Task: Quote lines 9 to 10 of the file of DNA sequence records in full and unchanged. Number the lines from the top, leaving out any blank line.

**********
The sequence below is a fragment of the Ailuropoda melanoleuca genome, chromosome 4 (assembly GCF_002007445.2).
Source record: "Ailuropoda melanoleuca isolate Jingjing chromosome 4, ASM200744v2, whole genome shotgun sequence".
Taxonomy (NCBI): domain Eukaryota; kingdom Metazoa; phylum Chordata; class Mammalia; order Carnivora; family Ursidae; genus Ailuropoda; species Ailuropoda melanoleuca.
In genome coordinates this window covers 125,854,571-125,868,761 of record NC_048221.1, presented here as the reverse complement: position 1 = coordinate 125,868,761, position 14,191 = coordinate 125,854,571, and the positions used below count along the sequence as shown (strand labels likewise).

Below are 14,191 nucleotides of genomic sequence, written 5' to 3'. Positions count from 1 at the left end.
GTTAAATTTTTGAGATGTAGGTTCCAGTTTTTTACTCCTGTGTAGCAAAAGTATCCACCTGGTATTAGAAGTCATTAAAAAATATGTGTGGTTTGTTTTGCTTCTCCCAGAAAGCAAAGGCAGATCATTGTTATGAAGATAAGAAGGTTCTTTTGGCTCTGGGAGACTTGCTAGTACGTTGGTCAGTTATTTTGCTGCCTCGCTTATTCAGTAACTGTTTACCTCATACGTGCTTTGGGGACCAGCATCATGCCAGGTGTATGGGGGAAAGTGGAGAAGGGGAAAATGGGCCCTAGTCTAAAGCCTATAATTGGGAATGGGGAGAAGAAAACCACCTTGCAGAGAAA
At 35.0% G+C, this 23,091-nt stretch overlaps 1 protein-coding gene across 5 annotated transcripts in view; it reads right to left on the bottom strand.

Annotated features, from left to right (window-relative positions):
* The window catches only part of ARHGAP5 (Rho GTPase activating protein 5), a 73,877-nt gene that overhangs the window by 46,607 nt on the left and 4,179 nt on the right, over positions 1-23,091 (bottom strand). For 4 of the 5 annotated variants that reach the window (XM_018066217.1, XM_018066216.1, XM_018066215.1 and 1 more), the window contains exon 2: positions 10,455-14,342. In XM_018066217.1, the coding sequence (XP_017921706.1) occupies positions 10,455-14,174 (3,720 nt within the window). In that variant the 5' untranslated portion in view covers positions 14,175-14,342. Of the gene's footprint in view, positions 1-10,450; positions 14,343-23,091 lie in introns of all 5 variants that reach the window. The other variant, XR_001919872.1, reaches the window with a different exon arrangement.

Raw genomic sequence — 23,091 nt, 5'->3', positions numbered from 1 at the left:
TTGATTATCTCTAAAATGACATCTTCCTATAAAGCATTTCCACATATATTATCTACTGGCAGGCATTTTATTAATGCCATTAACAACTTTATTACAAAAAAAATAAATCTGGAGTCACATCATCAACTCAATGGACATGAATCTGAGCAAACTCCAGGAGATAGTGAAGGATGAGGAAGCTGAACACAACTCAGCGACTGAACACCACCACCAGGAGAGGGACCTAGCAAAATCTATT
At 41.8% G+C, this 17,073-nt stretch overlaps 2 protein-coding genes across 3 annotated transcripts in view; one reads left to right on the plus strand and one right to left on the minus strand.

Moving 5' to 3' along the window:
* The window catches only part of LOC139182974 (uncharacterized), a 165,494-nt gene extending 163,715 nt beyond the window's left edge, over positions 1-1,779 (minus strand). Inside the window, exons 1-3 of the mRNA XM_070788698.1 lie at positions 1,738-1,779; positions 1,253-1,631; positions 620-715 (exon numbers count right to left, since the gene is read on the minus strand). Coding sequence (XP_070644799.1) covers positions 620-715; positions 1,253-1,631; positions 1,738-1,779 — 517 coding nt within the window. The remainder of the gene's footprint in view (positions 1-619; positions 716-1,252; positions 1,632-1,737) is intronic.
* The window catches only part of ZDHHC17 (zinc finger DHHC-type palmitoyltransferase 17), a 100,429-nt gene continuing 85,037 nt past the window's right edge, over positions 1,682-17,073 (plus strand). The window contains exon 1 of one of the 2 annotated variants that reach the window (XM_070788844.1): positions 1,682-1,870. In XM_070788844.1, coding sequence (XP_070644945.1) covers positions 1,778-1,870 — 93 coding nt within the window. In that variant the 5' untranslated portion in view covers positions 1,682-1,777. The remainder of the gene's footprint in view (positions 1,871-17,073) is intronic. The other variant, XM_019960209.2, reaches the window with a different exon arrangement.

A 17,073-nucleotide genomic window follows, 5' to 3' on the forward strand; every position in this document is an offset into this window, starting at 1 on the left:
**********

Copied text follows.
* The window catches only part of ARHGAP5 (Rho GTPase activating protein 5), a 73,877-nt gene that overhangs the window by 46,607 nt on the left and 4,179 nt on the right, over positions 1-23,091 (bottom strand). For 4 of the 5 annotated variants that reach the window (XM_018066217.1, XM_018066216.1, XM_018066215.1 and 1 more), the window contains exon 2: positions 10,455-14,342. In XM_018066217.1, the coding sequence (XP_017921706.1) occupies positions 10,455-14,174 (3,720 nt within the window). In that variant the 5' untranslated portion in view covers positions 14,175-14,342. Of the gene's footprint in view, positions 1-10,450; positions 14,343-23,091 lie in introns of all 5 variants that reach the window. The other variant, XR_001919872.1, reaches the window with a different exon arrangement.

Raw genomic sequence — 23,091 nt, 5'->3', positions numbered from 1 at the left: